Bad water pressure getting worse

Discussion in 'Plumbing Forum, Professional & DIY Advice, Tips & ' started by Susanp, Feb 12, 2008.

  1. Susanp

    Susanp New Member

    Messages:
    2
    Location:
    Virginia
    Our water pressure has been poor despite replacing our well pump 4 years ago. The pressure leaving the Weltrol tank is good but it now takes upwards of 4 minutes for a toilet to recover from a flush and we can only run one thing at a time. I suspect our elderly Culligan water softener of causing the reduction in pressure, but we only saw a slight improvement when we put it on bypass for 5 minutes or so. (The house has a basement and 2 other levels. The 3rd level is the worst.)
    I would appreciate suggestions, my well guy doesn't work inside and my plumber doesn't do well or old water softener stuff. We frequently have 50 or more people in the house so you can imagine the issues.
  2. What type of water supply pipes do you have? Galvanized? How old?
    Mike
  3. Susanp

    Susanp New Member

    Messages:
    2
    Location:
    Virginia
    Between the well pump and the house I am not sure (this is 40+ years old). Once it comes in the house it appears to be a green PVC about 1 or 1.5 inches wide and this goes into the Weltrol. There is a ? 3/4" galvanized metal pipe coming out of the Weltrol and that goes into and out of our Culligan water softening system (which is about 20 25 years old (this has bypass valves to bypass this system). From there there is a 3/4 inch pipe supplies various parts and has a number of 1/2 inch pipes (presumably to the end fixture). The metal pipes appear to be either galvanized (which are original 43 years old) and some of the 1/2" pipes are copper which are about 8 years old.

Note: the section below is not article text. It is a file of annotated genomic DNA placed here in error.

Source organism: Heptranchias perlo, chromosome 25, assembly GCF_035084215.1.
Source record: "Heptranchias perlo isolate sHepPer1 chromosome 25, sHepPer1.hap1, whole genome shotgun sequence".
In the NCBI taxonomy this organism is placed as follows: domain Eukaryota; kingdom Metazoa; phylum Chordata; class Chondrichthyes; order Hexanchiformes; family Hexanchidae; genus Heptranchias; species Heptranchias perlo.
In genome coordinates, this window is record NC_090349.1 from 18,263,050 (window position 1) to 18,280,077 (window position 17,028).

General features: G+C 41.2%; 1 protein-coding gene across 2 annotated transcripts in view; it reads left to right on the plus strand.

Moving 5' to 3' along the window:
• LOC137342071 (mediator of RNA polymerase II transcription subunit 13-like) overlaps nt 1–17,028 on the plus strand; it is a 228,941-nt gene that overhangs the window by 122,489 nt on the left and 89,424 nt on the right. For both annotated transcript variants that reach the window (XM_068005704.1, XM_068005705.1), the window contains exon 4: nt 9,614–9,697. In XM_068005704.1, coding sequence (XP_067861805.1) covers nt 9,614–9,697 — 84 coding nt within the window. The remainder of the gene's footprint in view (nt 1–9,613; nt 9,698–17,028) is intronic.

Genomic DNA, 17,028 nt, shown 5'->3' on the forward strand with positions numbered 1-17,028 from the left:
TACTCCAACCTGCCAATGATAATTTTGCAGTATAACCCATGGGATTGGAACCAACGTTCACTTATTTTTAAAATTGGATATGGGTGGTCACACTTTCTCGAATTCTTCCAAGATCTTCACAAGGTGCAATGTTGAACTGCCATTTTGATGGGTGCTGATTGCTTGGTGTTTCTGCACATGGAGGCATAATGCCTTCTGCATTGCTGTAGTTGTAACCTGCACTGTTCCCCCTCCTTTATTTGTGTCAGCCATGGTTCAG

The pressure valve on the Weltrol reads about 55, and goes down to about 43 when we open up utility sink faucets in the basement. The water stream weakens quite a bit even as the pressure reads 50. It took about 5-6 minutes to get to the 43 psi mark at which point the pump still has not kicked in. When we turned on the kitchen sink faucet, with the pressure between 43-45 psi, there is only a trickle of water.
  4. jadnashua

    jadnashua Retired Defense Industry Engineer xxx

    Messages:
    22,021
    Location:
    New England
    You may need to budget for a whole house repipe. The galvanized pipe might be 3/4" on the outside, but sounds like it is likely only about 1/4" on the inside. The piping to the pressure switch is probably also nearly clogged shut, so it is hard for it to respond properly. You can have great pressure but you also need some volume; hard to get much through a soda straw. When all of the valves are closed, the pressure is normal, but it has no flow capability because of the size of the obstructed pipes. 40-years is probably at the end of its service life.
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